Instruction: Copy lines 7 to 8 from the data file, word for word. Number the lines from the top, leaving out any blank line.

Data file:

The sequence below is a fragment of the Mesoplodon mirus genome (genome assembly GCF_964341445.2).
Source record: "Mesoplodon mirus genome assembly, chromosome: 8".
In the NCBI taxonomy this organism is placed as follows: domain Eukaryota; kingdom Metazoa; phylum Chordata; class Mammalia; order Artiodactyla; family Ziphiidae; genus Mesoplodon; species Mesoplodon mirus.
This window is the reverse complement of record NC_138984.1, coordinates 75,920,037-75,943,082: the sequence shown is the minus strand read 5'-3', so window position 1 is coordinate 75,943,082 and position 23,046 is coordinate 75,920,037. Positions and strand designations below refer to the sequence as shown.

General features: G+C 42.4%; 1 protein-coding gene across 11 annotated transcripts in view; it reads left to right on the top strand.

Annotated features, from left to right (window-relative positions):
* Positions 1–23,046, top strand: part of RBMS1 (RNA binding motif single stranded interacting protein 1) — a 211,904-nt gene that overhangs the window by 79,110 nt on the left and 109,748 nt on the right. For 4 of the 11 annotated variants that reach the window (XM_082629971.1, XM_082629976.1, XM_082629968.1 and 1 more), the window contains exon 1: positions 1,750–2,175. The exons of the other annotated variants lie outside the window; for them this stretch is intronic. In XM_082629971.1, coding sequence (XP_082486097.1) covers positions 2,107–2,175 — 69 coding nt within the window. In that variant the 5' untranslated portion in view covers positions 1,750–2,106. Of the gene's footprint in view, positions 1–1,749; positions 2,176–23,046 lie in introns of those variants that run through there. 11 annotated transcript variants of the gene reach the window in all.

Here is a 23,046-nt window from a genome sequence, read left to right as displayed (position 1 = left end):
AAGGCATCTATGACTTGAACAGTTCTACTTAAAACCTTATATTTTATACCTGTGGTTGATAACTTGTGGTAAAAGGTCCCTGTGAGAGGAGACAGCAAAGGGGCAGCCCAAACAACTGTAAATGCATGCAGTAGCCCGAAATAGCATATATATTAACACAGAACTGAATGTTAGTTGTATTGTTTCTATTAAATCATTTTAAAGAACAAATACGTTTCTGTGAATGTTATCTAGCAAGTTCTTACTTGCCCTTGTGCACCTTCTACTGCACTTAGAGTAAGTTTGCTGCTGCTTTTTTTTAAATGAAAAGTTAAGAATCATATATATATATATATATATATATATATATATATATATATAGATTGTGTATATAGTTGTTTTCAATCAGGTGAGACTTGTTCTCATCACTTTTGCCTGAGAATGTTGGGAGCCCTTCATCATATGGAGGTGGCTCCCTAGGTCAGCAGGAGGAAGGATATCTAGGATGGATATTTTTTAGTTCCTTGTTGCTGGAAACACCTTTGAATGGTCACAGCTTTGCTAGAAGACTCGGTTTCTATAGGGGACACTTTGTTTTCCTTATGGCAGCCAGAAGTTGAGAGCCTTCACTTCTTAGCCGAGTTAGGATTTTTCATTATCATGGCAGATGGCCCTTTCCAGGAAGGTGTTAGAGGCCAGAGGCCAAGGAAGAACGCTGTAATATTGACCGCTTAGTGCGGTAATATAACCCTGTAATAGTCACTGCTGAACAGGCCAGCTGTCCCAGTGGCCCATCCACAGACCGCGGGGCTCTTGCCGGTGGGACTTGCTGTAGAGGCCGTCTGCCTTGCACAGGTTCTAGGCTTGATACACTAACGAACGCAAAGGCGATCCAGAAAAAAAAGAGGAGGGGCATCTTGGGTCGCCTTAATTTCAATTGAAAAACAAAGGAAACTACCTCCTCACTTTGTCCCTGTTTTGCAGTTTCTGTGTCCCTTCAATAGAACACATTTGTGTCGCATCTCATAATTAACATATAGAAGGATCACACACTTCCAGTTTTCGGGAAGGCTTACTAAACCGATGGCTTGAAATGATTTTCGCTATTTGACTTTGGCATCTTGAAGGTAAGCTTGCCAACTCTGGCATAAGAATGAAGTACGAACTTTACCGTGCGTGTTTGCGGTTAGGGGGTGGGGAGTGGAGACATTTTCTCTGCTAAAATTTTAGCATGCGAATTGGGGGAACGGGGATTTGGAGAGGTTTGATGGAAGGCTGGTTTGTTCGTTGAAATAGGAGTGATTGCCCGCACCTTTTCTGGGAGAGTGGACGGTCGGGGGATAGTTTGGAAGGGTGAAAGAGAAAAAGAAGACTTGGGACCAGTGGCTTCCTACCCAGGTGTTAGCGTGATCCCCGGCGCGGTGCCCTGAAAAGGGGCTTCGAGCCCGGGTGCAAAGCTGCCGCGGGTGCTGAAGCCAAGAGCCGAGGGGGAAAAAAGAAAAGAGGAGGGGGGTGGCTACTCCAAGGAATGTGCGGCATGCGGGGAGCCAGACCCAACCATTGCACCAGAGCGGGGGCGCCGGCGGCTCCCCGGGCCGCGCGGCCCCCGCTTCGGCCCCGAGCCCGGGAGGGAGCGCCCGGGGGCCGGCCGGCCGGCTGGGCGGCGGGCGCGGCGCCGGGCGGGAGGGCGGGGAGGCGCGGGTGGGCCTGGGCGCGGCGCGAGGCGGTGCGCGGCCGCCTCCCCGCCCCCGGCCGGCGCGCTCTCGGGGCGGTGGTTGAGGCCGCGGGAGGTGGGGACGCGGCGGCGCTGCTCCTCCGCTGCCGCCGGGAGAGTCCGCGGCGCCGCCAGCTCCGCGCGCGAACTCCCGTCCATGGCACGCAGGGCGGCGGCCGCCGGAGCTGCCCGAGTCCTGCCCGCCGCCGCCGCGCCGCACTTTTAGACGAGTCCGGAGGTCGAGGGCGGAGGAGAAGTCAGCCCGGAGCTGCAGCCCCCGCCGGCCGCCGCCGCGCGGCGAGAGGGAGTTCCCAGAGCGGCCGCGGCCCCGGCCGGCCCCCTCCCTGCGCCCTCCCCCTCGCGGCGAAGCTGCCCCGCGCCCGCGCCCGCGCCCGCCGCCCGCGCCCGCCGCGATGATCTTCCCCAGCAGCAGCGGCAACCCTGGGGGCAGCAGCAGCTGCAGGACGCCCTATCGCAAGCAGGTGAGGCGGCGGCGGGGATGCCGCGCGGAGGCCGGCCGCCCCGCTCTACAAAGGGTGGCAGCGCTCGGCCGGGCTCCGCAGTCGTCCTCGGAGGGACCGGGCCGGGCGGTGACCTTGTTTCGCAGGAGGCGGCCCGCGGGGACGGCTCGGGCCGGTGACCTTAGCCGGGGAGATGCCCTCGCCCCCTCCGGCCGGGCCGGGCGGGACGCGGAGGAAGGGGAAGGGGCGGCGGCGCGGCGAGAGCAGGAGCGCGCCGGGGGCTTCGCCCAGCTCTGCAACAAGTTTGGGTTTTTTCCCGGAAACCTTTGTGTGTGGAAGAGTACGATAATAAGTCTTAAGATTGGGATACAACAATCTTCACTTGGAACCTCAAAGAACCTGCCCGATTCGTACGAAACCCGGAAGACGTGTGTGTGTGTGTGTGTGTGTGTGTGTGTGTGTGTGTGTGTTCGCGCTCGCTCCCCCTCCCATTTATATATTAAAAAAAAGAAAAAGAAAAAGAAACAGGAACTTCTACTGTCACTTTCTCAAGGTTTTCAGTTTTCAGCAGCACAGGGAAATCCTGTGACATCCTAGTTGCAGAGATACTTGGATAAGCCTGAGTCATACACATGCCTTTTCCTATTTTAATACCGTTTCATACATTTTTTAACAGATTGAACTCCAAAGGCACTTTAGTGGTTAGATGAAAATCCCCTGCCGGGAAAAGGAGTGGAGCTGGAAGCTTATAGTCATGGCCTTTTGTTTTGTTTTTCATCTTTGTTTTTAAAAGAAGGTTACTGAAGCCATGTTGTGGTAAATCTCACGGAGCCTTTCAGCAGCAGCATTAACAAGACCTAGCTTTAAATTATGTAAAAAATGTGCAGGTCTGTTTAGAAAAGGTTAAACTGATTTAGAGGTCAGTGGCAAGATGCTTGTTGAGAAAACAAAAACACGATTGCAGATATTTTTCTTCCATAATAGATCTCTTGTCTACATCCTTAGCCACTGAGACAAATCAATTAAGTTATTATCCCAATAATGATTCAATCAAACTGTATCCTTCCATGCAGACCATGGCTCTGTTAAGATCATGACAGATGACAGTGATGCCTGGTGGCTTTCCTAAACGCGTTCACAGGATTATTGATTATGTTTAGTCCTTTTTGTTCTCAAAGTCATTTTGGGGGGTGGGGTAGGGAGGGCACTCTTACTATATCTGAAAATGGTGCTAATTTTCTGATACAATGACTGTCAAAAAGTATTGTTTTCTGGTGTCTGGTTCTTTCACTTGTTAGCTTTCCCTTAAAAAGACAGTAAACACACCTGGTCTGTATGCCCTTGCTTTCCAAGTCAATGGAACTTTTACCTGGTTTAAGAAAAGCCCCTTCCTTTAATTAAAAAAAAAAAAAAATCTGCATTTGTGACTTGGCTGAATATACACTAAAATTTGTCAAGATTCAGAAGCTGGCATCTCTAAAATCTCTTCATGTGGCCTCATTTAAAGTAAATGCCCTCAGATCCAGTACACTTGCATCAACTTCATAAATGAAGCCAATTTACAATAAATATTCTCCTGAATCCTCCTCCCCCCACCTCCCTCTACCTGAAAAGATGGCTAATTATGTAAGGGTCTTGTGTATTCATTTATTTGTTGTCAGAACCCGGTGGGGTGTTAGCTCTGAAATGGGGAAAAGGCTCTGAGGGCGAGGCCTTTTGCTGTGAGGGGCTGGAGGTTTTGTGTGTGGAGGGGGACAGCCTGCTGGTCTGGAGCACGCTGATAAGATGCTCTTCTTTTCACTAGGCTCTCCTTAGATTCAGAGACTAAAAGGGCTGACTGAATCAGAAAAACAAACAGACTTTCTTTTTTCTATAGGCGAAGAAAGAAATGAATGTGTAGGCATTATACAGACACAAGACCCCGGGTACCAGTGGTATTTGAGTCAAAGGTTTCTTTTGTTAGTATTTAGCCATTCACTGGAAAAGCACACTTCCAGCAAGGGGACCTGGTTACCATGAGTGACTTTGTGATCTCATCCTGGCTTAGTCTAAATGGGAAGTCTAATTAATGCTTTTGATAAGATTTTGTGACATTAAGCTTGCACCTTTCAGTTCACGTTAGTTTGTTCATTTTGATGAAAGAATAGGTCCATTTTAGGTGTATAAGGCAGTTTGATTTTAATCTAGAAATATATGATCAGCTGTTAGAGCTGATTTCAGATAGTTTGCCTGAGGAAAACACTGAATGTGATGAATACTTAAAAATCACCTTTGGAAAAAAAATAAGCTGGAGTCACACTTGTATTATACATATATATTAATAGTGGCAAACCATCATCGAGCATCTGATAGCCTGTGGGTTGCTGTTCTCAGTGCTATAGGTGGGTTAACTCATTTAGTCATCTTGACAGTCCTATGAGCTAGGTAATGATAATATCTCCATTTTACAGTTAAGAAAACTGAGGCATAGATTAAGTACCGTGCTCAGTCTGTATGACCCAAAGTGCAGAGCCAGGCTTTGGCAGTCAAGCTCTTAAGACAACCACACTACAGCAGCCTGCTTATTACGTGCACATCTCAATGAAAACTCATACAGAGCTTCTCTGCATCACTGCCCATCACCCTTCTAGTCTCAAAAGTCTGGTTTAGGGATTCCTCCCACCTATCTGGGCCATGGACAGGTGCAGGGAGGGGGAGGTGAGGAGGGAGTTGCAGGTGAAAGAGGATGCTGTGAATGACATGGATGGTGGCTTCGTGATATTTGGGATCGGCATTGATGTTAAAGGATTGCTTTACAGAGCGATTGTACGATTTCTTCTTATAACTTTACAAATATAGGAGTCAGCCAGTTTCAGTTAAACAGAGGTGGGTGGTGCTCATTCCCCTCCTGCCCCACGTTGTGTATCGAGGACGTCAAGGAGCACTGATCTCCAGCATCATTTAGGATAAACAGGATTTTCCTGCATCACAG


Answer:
* Positions 1–23,046, top strand: part of RBMS1 (RNA binding motif single stranded interacting protein 1) — a 211,904-nt gene that overhangs the window by 79,110 nt on the left and 109,748 nt on the right. For 4 of the 11 annotated variants that reach the window (XM_082629971.1, XM_082629976.1, XM_082629968.1 and 1 more), the window contains exon 1: positions 1,750–2,175. The exons of the other annotated variants lie outside the window; for them this stretch is intronic. In XM_082629971.1, coding sequence (XP_082486097.1) covers positions 2,107–2,175 — 69 coding nt within the window. In that variant the 5' untranslated portion in view covers positions 1,750–2,106. Of the gene's footprint in view, positions 1–1,749; positions 2,176–23,046 lie in introns of those variants that run through there. 11 annotated transcript variants of the gene reach the window in all.

Here is a 23,046-nt window from a genome sequence, read left to right as displayed (position 1 = left end):